State health officials reported another high daily COVID-19 case count Thursday, along with one additional death, but hospitalizations continue to fall steadily from their pandemic peak late last month.
With 680 new cases reported, the seven-day daily case average now stands at 556, which is up from 466 cases two weeks ago and from 316 cases this time last month, according to data from the Maine Center for Disease Control and Prevention. Of the new cases Thursday, half were among individuals under the age of 40.
Since the pandemic reached Maine in March 2020, there have been 93,881 confirmed or probable cases of COVID-19, 2,569 people have been hospitalized at some point and 1,066 people have died. In the past three days, the CDC reported a total of 39 deaths, although 30 of those were found through a periodic review of death certificates and occurred between Sept. 11-29.
Nationally, more than 700,000 Americans have now died from the virus, according to the U.S. CDC.
The number of people hospitalized with COVID-19 in Maine continues to drop precipitously. As of Thursday, there were 152 individuals in the hospital, including 46 in critical care and 23 on ventilators. Over the last two weeks, hospitalizations have decreased by 45 percent and the number of critical care patients has dropped by 80 percent.
Cases, hospitalizations and deaths have been declining across the country in recent weeks, especially in areas where the delta variant took hold earlier. But some states, including Maine, are still seeing cases rise.
In recent weeks, Maine’s daily case reports have been affected by a backlog of positive tests after a surge of cases overwhelmed the agency’s ability to screen the cases each day to eliminate duplicates and follow-ups. But Maine CDC director Dr. Nirav Shah said Wednesday that fewer than 100 outstanding cases were pending. The backlog had been as big as 2,500 tests.
According to the U.S. CDC, Maine’s seven-day case rate per 100,000 people is 267, which ranks 17th highest among states over that time and is higher than the national rate of 204 cases per 100,000 people. Another New England state, Connecticut, has the 2nd-lowest rate of transmission over the last seven days, with just 80 cases per 100,000 people.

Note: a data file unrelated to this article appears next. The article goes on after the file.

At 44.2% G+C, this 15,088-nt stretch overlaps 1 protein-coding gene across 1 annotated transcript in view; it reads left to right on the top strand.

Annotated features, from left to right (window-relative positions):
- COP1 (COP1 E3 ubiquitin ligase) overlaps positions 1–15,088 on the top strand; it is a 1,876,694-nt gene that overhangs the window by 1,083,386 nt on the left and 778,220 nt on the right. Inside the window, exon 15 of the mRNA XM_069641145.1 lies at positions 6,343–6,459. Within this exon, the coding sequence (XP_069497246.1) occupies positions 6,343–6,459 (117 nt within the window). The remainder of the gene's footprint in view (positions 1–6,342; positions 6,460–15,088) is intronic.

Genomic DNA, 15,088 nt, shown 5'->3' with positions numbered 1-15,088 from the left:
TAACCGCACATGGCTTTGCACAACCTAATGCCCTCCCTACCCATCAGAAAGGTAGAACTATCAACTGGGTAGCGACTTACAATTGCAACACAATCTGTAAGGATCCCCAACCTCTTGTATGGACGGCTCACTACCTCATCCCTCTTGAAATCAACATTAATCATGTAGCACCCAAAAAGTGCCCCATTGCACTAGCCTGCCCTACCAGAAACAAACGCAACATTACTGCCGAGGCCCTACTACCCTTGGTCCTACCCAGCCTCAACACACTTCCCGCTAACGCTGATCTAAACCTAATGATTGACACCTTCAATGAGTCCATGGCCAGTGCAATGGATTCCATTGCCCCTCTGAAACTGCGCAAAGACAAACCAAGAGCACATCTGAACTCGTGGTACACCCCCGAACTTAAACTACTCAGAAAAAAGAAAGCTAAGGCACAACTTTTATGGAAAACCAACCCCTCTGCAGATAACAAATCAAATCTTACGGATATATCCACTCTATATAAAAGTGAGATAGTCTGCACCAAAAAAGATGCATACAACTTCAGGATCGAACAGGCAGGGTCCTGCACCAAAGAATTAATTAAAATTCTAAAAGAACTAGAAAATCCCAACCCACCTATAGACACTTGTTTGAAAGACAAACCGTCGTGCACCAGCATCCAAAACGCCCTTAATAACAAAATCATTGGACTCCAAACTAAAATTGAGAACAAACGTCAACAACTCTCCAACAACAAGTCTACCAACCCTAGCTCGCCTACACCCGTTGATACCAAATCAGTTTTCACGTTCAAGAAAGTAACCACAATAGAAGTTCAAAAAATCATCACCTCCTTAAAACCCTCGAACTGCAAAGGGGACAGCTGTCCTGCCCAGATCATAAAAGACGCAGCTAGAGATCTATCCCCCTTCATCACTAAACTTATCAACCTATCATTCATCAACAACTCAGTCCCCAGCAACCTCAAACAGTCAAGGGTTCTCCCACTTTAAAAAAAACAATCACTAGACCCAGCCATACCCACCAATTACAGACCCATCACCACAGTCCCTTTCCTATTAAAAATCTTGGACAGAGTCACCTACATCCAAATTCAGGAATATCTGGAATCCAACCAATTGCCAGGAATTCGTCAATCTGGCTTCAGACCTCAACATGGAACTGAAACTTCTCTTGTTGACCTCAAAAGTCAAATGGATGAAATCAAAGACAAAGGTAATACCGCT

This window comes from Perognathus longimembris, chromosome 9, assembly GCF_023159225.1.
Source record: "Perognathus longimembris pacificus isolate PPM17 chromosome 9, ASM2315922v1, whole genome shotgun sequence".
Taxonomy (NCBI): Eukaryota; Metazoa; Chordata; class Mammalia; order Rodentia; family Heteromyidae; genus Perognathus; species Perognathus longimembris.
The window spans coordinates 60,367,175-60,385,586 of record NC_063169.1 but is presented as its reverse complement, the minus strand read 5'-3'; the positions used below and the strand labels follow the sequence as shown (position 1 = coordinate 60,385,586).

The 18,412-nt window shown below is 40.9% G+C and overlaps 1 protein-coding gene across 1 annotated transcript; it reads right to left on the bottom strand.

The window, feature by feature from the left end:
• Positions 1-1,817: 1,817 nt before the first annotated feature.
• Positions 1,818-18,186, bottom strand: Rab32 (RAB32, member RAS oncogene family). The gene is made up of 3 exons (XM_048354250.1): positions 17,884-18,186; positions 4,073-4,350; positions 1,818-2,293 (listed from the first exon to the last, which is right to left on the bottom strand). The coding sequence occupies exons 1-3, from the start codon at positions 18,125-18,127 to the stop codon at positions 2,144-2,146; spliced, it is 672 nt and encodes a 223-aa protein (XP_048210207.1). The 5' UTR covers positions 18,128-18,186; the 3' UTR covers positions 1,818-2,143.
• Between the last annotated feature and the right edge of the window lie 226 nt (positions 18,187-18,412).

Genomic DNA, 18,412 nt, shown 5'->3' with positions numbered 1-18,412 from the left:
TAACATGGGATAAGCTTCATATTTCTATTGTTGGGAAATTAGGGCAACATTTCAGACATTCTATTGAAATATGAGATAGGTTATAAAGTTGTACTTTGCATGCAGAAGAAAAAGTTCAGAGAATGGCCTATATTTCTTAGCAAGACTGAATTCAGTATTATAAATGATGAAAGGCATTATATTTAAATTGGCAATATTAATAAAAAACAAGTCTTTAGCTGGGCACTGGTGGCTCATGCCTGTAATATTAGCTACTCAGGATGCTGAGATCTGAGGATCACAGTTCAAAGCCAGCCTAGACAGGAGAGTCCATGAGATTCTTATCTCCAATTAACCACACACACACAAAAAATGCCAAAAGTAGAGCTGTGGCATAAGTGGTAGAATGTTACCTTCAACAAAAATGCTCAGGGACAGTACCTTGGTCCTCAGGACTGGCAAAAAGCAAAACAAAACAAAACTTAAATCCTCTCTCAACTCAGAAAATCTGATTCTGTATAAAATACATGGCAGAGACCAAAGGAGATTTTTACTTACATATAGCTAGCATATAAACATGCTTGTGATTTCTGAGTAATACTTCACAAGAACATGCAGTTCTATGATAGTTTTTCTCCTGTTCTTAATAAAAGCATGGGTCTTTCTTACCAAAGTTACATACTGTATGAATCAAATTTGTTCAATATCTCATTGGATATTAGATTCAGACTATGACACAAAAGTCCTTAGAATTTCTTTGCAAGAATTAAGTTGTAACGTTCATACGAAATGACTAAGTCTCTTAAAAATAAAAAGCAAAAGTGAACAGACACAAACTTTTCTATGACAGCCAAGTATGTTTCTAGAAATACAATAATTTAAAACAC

Maine and Connecticut have virtually identical rates of vaccination, but Connecticut’s rate is more uniform across the state. In Maine, there remain wide disparities between southern, coastal counties and more rural, inland counties. Shah said Wednesday that large pockets of unvaccinated people in some of these counties is where the virus is spreading most and also where people are getting sick enough to be hospitalized.
For example, among Mainers between the ages of 12-39, the statewide vaccination rate is 62 percent. But Cumberland County’s rate is 77 percent and no other county is above 65 percent. On the other end, five counties have a vaccination rate below 50 percent among that age group.
Overall, Maine has now administered 882,120 second doses of Pfizer or Moderna vaccines, or the one-dose Johnson & Johnson vaccine. That represents 65.6 percent of all residents and 74.5 precent of those 12 and older who are eligible.
Pfizer officially requested Thursday that the U.S. Food and Drug Administration authorize its vaccine for children between the ages of 5-11. If approved, the U.S. CDC will then decide whether to recommend the shots for youngsters. Per Pfizer’s application, younger children will get one-third of the dose that has been given to adults.
In addition, the state has given 38,443 third doses of Pfizer vaccine so far to older Mainers and those who are immunocompromised. The U.S. CDC has recommended additional doses for those groups.
This story will be updated.
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